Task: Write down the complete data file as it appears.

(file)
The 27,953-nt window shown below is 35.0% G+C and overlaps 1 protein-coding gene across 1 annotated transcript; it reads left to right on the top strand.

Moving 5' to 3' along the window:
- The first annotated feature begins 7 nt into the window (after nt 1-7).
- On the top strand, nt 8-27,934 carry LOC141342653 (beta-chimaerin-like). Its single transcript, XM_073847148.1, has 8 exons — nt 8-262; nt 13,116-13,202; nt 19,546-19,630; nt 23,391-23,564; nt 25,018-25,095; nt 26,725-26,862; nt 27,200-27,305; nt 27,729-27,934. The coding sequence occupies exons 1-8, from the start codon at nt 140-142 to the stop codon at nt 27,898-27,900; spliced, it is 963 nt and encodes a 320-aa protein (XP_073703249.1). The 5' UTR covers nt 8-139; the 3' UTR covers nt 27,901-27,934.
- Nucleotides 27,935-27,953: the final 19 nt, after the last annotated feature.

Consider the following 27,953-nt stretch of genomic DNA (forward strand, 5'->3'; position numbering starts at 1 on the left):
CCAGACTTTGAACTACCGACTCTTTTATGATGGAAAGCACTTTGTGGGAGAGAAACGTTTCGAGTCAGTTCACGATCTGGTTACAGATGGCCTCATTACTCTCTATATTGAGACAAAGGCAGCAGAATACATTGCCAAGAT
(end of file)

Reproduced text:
The 27,953-nt window shown below is 35.0% G+C and overlaps 1 protein-coding gene across 1 annotated transcript; it reads left to right on the top strand.

Moving 5' to 3' along the window:
- The first annotated feature begins 7 nt into the window (after nt 1-7).
- On the top strand, nt 8-27,934 carry LOC141342653 (beta-chimaerin-like). Its single transcript, XM_073847148.1, has 8 exons — nt 8-262; nt 13,116-13,202; nt 19,546-19,630; nt 23,391-23,564; nt 25,018-25,095; nt 26,725-26,862; nt 27,200-27,305; nt 27,729-27,934. The coding sequence occupies exons 1-8, from the start codon at nt 140-142 to the stop codon at nt 27,898-27,900; spliced, it is 963 nt and encodes a 320-aa protein (XP_073703249.1). The 5' UTR covers nt 8-139; the 3' UTR covers nt 27,901-27,934.
- Nucleotides 27,935-27,953: the final 19 nt, after the last annotated feature.

Consider the following 27,953-nt stretch of genomic DNA (forward strand, 5'->3'; position numbering starts at 1 on the left):
CCAGACTTTGAACTACCGACTCTTTTATGATGGAAAGCACTTTGTGGGAGAGAAACGTTTCGAGTCAGTTCACGATCTGGTTACAGATGGCCTCATTACTCTCTATATTGAGACAAAGGCAGCAGAATACATTGCCAAGAT